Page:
Europe Stocks Rise First Time in Three Days Amid Holiday Season

  • Stoxx 600 is heading for its worst December since 2002
  • Exporters push Germany's DAX to biggest gain of major indexes

What to Expect From European Stocks & Oil Markets in 2016

European stocks climbed amid thin trading, trimming their worst December drop since 2002.

The Stoxx Europe 600 Index rose 1.4 percent at the close of trading, with the volume of shares changing hands 39 percent lower than the 30-day average. All industry groups gained except miners. Markets will shut on Friday for New Year. Some including Germany, Switzerland and Italy, will also close on Thursday for New Year’s Eve, while others will have shorter trading hours.

Equities are recouping some losses in the final weeks of the year, after sliding earlier this month amid disappointing stimulus measures by the European Central Bank and a deepening rout in commodity and crude prices. A rebound in miners and energy producers since then added to the Stoxx 600’s fourth straight annual advance.

“I’ll be happy to see a rally today and tomorrow -- that would certainly help sentiment,” said Teis Knuthsen, chief investment officer at Saxo Bank A/S’s private-banking unit in Hellerup, Denmark. “I did think that the final couple of weeks would end on a more upbeat note. Financial markets have had a tendency this year to focus on only one thing at a time, and at the moment it’s oil.”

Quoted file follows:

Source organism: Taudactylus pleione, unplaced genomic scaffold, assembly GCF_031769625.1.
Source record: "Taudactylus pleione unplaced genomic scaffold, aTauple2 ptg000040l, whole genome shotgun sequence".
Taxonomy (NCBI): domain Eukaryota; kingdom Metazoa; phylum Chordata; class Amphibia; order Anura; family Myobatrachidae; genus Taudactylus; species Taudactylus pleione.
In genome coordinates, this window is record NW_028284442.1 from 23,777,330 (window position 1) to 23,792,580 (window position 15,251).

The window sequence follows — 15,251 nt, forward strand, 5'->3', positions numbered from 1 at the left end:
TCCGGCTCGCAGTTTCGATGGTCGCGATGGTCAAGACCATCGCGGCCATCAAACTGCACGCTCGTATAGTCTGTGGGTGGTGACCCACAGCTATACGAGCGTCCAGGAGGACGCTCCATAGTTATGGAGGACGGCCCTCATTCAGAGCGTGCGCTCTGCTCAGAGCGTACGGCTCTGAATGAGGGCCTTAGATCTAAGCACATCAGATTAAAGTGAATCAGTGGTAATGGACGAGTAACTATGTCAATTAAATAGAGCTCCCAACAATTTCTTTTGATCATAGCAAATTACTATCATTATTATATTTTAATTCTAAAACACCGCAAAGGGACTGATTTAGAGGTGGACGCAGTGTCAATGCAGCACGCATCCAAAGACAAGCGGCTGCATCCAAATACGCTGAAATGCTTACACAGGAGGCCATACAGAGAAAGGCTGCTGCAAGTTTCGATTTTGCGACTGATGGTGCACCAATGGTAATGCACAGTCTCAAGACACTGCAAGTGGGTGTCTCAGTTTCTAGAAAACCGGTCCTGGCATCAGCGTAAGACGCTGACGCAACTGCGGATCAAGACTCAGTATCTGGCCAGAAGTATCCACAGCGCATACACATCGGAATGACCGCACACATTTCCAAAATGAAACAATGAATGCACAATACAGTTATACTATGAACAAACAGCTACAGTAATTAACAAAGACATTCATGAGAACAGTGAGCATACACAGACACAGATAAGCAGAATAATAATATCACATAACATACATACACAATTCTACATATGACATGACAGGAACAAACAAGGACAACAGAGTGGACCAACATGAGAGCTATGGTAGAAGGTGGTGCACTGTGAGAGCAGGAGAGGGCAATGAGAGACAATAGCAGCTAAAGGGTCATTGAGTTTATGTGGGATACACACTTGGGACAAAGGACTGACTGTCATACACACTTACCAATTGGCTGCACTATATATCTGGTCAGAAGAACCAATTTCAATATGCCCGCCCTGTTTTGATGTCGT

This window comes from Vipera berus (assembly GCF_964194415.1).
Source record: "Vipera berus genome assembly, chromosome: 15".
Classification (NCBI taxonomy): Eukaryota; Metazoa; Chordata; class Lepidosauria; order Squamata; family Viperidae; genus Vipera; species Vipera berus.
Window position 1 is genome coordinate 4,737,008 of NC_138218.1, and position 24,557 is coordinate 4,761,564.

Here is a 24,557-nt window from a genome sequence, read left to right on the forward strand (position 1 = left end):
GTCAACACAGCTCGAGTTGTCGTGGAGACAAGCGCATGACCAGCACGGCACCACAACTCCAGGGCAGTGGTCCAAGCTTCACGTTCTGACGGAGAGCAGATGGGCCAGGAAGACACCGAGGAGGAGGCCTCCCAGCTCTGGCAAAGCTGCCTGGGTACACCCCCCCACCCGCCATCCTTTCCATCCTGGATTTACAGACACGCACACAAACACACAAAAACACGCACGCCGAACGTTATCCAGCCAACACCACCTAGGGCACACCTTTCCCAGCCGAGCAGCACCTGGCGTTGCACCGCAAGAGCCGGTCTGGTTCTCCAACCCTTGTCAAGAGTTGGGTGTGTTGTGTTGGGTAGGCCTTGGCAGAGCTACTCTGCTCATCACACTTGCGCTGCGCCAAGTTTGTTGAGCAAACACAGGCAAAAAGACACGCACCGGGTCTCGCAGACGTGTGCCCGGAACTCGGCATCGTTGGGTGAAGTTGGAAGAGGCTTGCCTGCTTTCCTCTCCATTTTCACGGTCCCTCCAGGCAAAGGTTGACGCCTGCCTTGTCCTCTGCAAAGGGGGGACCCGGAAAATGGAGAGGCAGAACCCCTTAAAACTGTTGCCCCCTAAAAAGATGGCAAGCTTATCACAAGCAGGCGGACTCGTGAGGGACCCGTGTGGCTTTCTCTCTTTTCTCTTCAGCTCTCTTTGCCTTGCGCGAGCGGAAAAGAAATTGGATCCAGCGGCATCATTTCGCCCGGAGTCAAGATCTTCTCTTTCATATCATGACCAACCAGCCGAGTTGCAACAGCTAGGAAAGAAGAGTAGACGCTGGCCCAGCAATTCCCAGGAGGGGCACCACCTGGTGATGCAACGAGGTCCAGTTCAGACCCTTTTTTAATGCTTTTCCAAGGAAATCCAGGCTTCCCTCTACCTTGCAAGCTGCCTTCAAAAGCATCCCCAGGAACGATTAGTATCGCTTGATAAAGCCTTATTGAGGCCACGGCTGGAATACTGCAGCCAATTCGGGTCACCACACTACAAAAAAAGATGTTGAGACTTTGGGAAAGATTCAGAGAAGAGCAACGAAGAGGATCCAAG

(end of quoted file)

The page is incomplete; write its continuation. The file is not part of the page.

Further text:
Gains of 2.1 percent or more in K+S AG and Bayer AG pushed a gauge of chemical companies to the best performance among industry groups. Drugmakers Hikma Pharmaceuticals Plc and Morphosys AG advanced more than 3.4 percent.

Germany’s DAX Index posted the biggest gain among major western-European benchmarks, rising 1.9 percent. France’s CAC 40 Index and Italy’s FTSE MIB Index advanced at least 1.4 percent.

The FTSE 100 Index added 1 percent as U.K. exchanges resumed trading after the Boxing Day holiday. Miners hindered gains in the benchmark, with Anglo American Plc sliding 6.3 percent.

The Stoxx 600 is heading for an annual advance of 7.9 percent. It lost a big part of this year’s gains amid concern over global growth, just as the Federal Reserve raised its interest rates for the first time in almost a decade. After surging as much as 21 percent to a record in April, the Stoxx 600 slid 12 percent through yesterday. It’s down 4.1 percent this month.

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